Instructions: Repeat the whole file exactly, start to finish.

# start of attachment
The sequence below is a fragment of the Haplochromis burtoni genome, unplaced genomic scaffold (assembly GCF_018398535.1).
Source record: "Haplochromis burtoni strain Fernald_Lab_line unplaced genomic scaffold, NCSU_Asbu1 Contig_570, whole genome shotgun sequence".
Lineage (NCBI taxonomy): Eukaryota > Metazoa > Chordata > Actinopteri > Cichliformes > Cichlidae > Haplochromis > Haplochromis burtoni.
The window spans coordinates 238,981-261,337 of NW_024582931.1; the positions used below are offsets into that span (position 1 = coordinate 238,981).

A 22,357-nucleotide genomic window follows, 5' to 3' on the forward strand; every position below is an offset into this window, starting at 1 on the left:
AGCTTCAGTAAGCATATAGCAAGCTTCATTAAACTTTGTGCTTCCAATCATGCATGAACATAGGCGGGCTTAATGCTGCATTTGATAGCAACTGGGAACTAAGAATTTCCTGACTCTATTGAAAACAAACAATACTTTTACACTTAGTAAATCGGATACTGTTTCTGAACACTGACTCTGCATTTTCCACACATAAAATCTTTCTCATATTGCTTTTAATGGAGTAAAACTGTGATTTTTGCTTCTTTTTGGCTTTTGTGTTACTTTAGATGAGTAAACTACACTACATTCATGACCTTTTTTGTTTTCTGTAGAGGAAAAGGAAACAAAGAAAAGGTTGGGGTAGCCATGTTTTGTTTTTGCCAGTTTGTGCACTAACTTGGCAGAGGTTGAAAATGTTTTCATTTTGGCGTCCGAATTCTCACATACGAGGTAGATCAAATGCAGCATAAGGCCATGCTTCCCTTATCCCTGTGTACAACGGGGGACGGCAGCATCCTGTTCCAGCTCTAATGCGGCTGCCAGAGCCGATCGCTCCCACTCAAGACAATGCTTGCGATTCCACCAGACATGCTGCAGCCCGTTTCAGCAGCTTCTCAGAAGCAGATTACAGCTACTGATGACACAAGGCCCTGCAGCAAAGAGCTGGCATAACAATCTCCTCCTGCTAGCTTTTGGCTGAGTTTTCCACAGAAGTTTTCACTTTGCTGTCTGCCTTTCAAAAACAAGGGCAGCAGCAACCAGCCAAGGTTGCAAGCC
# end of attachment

The sequence below is a fragment of the Haplochromis burtoni genome, unplaced genomic scaffold (assembly GCF_018398535.1).
Source record: "Haplochromis burtoni strain Fernald_Lab_line unplaced genomic scaffold, NCSU_Asbu1 Contig_570, whole genome shotgun sequence".
Lineage (NCBI taxonomy): Eukaryota > Metazoa > Chordata > Actinopteri > Cichliformes > Cichlidae > Haplochromis > Haplochromis burtoni.
The window spans coordinates 238,981-261,337 of NW_024582931.1; the positions used below are offsets into that span (position 1 = coordinate 238,981).

A 22,357-nucleotide genomic window follows, 5' to 3' on the forward strand; every position below is an offset into this window, starting at 1 on the left:
AGCTTCAGTAAGCATATAGCAAGCTTCATTAAACTTTGTGCTTCCAATCATGCATGAACATAGGCGGGCTTAATGCTGCATTTGATAGCAACTGGGAACTAAGAATTTCCTGACTCTATTGAAAACAAACAATACTTTTACACTTAGTAAATCGGATACTGTTTCTGAACACTGACTCTGCATTTTCCACACATAAAATCTTTCTCATATTGCTTTTAATGGAGTAAAACTGTGATTTTTGCTTCTTTTTGGCTTTTGTGTTACTTTAGATGAGTAAACTACACTACATTCATGACCTTTTTTGTTTTCTGTAGAGGAAAAGGAAACAAAGAAAAGGTTGGGGTAGCCATGTTTTGTTTTTGCCAGTTTGTGCACTAACTTGGCAGAGGTTGAAAATGTTTTCATTTTGGCGTCCGAATTCTCACATACGAGGTAGATCAAATGCAGCATAAGGCCATGCTTCCCTTATCCCTGTGTACAACGGGGGACGGCAGCATCCTGTTCCAGCTCTAATGCGGCTGCCAGAGCCGATCGCTCCCACTCAAGACAATGCTTGCGATTCCACCAGACATGCTGCAGCCCGTTTCAGCAGCTTCTCAGAAGCAGATTACAGCTACTGATGACACAAGGCCCTGCAGCAAAGAGCTGGCATAACAATCTCCTCCTGCTAGCTTTTGGCTGAGTTTTCCACAGAAGTTTTCACTTTGCTGTCTGCCTTTCAAAAACAAGGGCAGCAGCAACCAGCCAAGGTTGCAAGCC